Academy Award-winning director Spike Lee is coming to TIFF Bell Lightbox tomorrow night to screen his signature film, Do the Right Thing.
This summer marks the 30th anniversary of Lee’s Bed-Stuy classic. And to celebrate the event, the Lightbox will screen a brand new 4K digital restoration of the movie. The event will be hosted by TIFF’s Artistic Director, Cameron Bailey, who will conduct a Q&A with the cinematic legend.
Here is an excerpt from TIFF’s press release:
For this special event, TIFF worked with the Ontario Film Review Board (OFRB) to have the film re-rated to a 14A, better aligning it with contemporary rating standards and enabling a new generation to see and celebrate the film.
If you love film, Do the Right Thing is an essential watch. It’s 1989 debut rocked Hollywood like an atomic blast. Lee’s razor-sharp social critique cuts through antiquated notions of the American dream with lethal dexterity. The movie tells us that America is less of a melting pot than a smouldering volcano. And, instead of lava, it spews generations of bad blood.
Critics feared this movie, going as far as to claim Do the Right Thing’s public screenings would incite riots. But what they really feared, was the film’s hard-hitting themes. As much as people tried, they couldn’t tune out Lee’s message. The movie is like Radio Raheem’s boom box, and Lee’s haters were Sal and Pino with their hands covering their ears, getting rocked by the devastating bass.
Do the Right Thing synopsis:
On the hottest day of the summer in Bedford-Stuyvesant, Brooklyn, pizza-delivery guy Mookie (Spike Lee) makes his rounds while navigating the racially charged tensions that inform every daily interaction in the neighbourhood. When local firebrand Buggin’ Out (Giancarlo Esposito) starts an argument with Mookie’s Italian employer Sal (Danny Aiello), the community’s delicate balance threatens to tip over into chaos.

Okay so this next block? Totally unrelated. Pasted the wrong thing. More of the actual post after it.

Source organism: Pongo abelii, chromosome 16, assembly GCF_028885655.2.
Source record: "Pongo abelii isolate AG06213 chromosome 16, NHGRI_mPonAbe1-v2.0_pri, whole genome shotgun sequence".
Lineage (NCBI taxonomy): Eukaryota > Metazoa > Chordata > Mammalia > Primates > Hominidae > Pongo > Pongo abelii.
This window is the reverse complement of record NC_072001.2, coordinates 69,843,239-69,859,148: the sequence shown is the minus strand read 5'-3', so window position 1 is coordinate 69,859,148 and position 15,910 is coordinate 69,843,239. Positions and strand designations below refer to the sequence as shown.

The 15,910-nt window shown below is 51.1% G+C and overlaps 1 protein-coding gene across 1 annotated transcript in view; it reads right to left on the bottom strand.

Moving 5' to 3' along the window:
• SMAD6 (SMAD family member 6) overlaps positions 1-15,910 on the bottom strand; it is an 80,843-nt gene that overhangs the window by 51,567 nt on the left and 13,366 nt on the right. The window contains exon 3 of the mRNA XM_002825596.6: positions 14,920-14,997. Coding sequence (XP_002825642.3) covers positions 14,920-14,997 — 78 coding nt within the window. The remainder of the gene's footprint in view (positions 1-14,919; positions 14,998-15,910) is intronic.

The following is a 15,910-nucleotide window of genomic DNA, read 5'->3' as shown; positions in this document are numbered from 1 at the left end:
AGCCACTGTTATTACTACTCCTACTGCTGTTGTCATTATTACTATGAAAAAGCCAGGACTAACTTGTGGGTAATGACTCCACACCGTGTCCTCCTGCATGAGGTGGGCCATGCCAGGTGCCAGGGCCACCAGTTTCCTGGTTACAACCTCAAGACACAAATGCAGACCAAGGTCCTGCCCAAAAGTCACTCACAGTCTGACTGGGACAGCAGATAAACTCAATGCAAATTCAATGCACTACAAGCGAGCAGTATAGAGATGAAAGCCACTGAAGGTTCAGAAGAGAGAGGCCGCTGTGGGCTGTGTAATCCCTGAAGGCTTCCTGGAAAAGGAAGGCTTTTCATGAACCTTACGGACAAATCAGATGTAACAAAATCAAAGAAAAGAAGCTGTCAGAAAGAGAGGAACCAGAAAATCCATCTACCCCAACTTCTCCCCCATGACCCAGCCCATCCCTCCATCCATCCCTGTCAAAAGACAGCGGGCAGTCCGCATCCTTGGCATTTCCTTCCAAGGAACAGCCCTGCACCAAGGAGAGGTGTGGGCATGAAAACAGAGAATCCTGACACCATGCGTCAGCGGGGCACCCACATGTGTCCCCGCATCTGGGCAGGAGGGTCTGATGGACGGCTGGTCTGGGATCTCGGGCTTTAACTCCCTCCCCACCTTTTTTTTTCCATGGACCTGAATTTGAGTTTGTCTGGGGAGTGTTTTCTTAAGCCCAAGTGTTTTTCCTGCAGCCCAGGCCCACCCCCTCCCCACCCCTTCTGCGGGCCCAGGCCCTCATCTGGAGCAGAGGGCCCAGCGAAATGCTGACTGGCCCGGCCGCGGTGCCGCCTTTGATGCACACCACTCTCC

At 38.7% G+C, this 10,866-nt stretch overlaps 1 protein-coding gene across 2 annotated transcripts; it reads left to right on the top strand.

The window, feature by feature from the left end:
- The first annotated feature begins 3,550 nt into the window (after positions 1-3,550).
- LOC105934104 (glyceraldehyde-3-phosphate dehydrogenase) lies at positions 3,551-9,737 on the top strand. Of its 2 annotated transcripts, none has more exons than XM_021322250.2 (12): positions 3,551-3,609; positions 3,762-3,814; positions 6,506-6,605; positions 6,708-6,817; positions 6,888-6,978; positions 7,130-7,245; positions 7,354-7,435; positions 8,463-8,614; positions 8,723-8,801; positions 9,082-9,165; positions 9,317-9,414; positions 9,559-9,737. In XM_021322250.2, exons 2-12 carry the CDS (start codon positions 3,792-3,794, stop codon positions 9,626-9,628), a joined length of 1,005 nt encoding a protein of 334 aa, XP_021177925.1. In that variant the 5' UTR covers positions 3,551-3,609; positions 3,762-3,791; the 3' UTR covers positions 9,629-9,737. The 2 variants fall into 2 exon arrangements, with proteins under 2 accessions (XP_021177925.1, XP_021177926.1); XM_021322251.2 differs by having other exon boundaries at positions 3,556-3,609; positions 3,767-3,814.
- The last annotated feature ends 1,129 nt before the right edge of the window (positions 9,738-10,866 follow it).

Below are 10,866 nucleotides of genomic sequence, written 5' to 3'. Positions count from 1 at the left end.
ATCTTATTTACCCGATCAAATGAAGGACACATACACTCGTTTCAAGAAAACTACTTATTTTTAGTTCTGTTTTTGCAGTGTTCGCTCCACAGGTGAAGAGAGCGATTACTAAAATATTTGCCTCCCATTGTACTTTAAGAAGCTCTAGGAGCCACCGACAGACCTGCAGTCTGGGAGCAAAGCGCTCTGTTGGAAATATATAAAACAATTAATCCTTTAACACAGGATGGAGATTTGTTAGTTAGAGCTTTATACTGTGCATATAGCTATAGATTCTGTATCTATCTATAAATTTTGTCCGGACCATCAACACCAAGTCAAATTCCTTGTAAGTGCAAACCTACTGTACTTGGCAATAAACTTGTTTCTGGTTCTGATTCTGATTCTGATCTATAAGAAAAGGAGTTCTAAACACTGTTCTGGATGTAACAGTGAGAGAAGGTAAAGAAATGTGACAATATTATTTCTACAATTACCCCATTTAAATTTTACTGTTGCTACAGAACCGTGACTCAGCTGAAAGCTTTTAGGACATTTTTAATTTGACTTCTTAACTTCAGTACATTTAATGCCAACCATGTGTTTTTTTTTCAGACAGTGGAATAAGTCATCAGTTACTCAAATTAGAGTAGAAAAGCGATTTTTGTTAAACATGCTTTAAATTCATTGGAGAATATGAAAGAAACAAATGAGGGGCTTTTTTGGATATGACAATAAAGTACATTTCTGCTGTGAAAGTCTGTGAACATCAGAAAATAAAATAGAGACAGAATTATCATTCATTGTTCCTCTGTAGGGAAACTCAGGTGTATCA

Released at the end of a decade that had seen ever-deepening divisions between races and cultures, writer-director-star Lee’s angry and artful cinematic rallying cry is as potent, relevant, and important now as it was in 1989. (It also bequeathed the world perhaps the greatest rap song in history, Public Enemy’s “Fight the Power,” commissioned by Lee specifically for the film.) “I have been given only a few filmgoing experiences in my life to equal the first time I saw Do the Right Thing…. [Lee] didn’t draw lines or take sides, but simply looked with sadness at one racial flashpoint that stood for many others” (Roger Ebert).
Do the Right Thing screens at TIFF Bell Lightbox with Spike Lee in attendance on July 19. There will also be a July 20 screening which that includes a special introductory featurette, followed by a video presentation of Spike Lee’s Q&A from the July 19 event.
FROM AROUND THE WEB